When Bernstein did find his voice, he produced works for the concert hall and the musical theater. He wrote symphonies, ballets, song cycles, Broadway shows, and a Mass that married a classical form with popular styles, such as folk. If Bernstein was determined to write music, then Copland preferred to see him compose serious pieces and leave the show tunes to others. But privately Copland wished that Bernstein would focus on conducting and performing, which he considered the younger man’s strengths, and leave composition to others. He said, rather tellingly, when asked about Bernstein’s music in 1982, “One has the impression that it isn’t always entirely necessary.”

Bernstein adored Copland’s music, however, and he championed it at every opportunity. For example, early in his career he composed a piano arrangement of El Salón México, Copland’s musical impression of a Mexico City dance hall, and proudly performed it. In a project that began in 1958, the year he became musical director of the New York Philharmonic Orchestra, and continued for more than a decade, he recorded Copland’s orchestral music for Columbia Records. In 1962, he commissioned Copland to write a piece for the opening of Lincoln Center for the Performing Arts, in New York City. The result was Connotations, for orchestra.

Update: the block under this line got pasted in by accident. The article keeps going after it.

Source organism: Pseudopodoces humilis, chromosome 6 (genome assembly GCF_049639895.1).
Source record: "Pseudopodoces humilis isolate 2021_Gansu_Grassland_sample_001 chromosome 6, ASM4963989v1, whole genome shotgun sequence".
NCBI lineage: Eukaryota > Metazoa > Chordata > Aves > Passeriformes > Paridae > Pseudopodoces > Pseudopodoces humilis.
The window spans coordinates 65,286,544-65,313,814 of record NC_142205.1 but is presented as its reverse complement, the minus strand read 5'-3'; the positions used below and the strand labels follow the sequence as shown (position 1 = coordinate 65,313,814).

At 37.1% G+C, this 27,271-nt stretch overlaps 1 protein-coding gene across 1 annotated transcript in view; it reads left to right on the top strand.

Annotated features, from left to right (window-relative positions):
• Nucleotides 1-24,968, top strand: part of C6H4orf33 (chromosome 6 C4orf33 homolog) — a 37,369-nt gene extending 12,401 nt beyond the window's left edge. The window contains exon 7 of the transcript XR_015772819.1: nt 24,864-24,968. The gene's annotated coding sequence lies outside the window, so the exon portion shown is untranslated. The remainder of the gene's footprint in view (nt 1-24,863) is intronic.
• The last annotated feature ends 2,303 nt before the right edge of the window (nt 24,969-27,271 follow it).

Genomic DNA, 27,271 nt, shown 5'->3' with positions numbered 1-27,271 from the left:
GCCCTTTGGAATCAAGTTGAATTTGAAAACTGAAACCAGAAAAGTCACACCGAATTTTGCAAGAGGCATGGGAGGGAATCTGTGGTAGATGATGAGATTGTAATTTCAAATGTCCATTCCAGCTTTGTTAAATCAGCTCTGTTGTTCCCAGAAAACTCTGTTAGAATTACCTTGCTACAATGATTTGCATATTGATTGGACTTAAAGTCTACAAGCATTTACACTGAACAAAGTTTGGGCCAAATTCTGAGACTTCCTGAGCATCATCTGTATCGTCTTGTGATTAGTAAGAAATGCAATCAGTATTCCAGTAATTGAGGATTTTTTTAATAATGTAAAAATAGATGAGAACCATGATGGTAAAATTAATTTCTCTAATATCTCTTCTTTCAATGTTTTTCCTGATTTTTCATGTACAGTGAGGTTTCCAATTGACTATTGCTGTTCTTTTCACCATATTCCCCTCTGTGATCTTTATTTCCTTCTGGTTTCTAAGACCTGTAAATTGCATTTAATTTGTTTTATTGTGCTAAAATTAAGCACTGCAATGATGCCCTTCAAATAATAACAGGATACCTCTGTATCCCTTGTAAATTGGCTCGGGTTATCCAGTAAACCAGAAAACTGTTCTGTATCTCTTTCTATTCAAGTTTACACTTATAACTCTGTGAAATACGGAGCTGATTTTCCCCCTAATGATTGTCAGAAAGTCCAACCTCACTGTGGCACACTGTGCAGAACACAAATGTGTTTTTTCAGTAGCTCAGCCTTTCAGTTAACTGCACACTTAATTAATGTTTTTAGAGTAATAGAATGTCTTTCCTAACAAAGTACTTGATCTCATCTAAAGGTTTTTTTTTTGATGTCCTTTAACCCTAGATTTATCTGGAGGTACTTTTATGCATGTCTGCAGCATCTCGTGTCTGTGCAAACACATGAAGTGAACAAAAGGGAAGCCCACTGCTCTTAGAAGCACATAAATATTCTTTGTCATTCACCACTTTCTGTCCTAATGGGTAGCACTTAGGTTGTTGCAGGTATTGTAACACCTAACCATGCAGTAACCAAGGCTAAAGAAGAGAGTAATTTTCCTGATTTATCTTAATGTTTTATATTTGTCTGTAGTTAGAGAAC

In 1989, Bernstein led the New York Philharmonic in a concert devoted to Copland’s music. The program was something of a retrospective, featuring, among other compositions, the early Music for the Theatre (1925) and Connotations. The concert closed with the orchestral version of El Salón México, and with the maestro’s jubilant, laughing leap from the podium. At least one person present, the critic Tim Page, understood that he was witnessing musical history. “Someday, and not too long from now, the idea of a Copland concert conducted by Leonard Bernstein will tantalize our grandchildren,” Page noted.